I have never seen a penguin.

I have probably failed my examinations.

I have always told the truth

I have recently bought a car.

I have usually received the goods the day after I ordered them.

"I just have received the goods" is non standard. Is it the sort of error that non-native-speaking learners make.

If you wish to convey the idea of a shortfall you might say

"I asked for ten bottles but just got eight".


Again, the above represent the normal neutral placement. But,

I never have seen a penguin.
I have seen a penguin never.
Never have I seen a penguin.

Probably, I have failed my examinations.
I probably have failed my examinations.
I have failed my examinations, probably.

I always have told the truth.
Always, I have told the truth.
I have told the truth, always.

I recently have bought a car.
Recently, I have bought a car.
I have bought a car recently.

contrex
 
  1  
Reply Sat 1 Nov, 2008 12:46 pm
@JTT,
You're just arguing the toss, JTT.

I never have seen a penguin. - agreed, maybe, with emphasis on "have", sometimes heard in conversation, e.g. after "He alleged I had, but I never have seen a penguin"

I have seen a penguin never. - Are you Cherman? (From Chermany)

Never have I seen a penguin. - I am an 18th century poet.
JTT
 
  1  
Reply Sat 1 Nov, 2008 06:55 pm
@contrex,
Quote:
You're just arguing the toss, JTT.


I'm not familiar with that idiom, Contrex. I'm just describing how English works.

Quote:
I never have seen a penguin. - agreed, maybe, with emphasis on "have", sometimes heard in conversation, e.g. after "He alleged I had, but I never have seen a penguin"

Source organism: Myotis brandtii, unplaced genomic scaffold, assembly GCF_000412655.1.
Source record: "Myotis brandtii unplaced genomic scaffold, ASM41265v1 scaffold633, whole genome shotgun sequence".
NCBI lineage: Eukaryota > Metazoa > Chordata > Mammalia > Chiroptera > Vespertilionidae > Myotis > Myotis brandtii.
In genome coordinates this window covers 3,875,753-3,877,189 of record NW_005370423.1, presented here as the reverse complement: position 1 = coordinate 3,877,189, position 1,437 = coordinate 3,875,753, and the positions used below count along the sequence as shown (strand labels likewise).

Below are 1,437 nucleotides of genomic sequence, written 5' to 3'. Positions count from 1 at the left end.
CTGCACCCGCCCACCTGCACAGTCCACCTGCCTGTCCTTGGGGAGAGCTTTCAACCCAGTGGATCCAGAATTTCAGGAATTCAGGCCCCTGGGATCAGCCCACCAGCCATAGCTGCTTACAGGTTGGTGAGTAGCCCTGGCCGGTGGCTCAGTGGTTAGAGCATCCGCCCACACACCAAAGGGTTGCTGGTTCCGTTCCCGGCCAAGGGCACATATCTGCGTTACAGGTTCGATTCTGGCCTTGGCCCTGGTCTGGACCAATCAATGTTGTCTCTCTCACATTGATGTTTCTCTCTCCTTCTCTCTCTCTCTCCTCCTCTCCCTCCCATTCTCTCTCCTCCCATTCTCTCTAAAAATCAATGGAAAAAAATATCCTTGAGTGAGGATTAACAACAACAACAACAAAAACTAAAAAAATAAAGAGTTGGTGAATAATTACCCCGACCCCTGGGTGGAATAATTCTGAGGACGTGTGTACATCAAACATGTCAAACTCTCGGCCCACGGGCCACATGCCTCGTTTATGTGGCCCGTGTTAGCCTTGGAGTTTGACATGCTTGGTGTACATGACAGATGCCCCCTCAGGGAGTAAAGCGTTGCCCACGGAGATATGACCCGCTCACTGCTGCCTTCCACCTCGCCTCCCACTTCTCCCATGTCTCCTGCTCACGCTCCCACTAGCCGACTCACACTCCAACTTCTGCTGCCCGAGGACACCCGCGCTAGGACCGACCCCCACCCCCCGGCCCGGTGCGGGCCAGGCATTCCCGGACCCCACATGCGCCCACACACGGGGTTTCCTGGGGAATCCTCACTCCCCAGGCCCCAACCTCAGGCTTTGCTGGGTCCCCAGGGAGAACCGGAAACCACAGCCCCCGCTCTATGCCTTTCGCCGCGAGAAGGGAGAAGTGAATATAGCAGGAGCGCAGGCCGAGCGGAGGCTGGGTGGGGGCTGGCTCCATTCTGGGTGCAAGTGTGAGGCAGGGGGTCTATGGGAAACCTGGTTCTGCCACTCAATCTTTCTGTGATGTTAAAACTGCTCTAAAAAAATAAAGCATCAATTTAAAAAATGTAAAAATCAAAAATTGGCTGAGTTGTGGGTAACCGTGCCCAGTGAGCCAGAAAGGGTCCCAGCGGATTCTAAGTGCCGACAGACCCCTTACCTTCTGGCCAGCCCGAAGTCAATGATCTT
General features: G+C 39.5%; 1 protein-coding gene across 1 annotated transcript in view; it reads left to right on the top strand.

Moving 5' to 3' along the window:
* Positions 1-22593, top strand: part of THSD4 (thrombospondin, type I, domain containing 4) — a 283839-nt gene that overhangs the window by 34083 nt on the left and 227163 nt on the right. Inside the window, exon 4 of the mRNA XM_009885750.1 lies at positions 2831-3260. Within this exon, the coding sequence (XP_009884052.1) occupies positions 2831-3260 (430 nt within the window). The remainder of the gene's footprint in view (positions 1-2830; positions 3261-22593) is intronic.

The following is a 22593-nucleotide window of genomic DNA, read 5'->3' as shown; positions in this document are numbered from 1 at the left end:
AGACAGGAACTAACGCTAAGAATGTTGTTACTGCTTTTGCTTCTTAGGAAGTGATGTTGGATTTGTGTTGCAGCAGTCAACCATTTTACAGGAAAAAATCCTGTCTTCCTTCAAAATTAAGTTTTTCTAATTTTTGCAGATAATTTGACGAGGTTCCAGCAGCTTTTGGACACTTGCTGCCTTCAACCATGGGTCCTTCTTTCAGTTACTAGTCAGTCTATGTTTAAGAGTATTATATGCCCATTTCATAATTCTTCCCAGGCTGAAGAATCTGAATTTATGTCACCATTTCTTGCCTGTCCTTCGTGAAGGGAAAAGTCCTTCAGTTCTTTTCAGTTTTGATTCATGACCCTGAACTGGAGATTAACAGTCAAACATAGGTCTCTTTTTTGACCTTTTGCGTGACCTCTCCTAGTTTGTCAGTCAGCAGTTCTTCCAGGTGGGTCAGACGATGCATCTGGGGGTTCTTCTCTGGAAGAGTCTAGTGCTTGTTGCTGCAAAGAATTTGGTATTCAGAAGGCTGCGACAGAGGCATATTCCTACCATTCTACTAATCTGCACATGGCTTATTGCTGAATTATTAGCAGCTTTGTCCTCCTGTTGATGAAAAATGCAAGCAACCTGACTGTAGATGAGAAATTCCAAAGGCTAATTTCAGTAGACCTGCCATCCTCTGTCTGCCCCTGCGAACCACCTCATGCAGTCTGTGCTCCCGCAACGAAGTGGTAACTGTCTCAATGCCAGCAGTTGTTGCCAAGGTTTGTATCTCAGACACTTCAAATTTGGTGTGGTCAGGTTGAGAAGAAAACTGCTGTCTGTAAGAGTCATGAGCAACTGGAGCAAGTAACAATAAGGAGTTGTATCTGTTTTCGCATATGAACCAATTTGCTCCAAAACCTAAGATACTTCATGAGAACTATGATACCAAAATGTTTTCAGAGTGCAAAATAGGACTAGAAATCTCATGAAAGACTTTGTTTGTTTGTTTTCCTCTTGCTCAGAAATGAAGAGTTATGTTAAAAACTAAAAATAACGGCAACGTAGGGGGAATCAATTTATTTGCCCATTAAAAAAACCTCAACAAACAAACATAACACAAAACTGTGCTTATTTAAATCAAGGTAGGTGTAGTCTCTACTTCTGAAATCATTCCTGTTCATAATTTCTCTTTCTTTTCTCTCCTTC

I have seen a penguin never. - Are you Cherman? (From Chermany)

Never have I seen a penguin. - I am an 18th century poet.


All are possible. They're just not the normal neutral.
McTag
 
  1  
Reply Sun 2 Nov, 2008 05:05 am
@JTT,

Neutral schmeutral.

We're trying to be helpful to a foreigner here.
contrex
 
  1  
Reply Sun 2 Nov, 2008 09:29 am
@McTag,
JTT just likes being prolix and verbosely answering questions that have not been answered.

"Arguing the toss" means disputing something out of sheer love of having the last word.
McTag
 
  1  
Reply Sun 2 Nov, 2008 11:57 am
@contrex,

Mind you, I like doing that myself to be fair, answering questions that have not been asked.

Always amusingly and entertainingly, of course.
contrex
 
  1  
Reply Sun 2 Nov, 2008 01:04 pm
@McTag,
McTag wrote:
answering questions that have not been asked.


1,517 people died when the Titanic sank.
0 Replies
 
Setanta
 
  1  
Reply Sun 2 Nov, 2008 01:53 pm
An unjust thread.
contrex
 
  1  
Reply Sun 2 Nov, 2008 04:28 pm
@Setanta,
I just noticed that I wrote this

Quote:
answering questions that have not been answered.


I meant this

answering questions that have not been asked.
McTag
 
  1  
Reply Sun 2 Nov, 2008 04:30 pm
@contrex,

Yes, we know you did. Don't worry about it.
0 Replies
 
JTT
 
  1  
Reply Sun 2 Nov, 2008 05:08 pm
@McTag,
It isn't helpful to anyone, certainly not an ESL, McTag, to tell them things about language that aren't true.
McTag
 
  1  
Reply Mon 3 Nov, 2008 02:51 am
@JTT,

Hey I've just got myself into the local literacy teaching volunteer scheme.

Where I won't be filling their heads with silly-billy nonsense.

Smile
0 Replies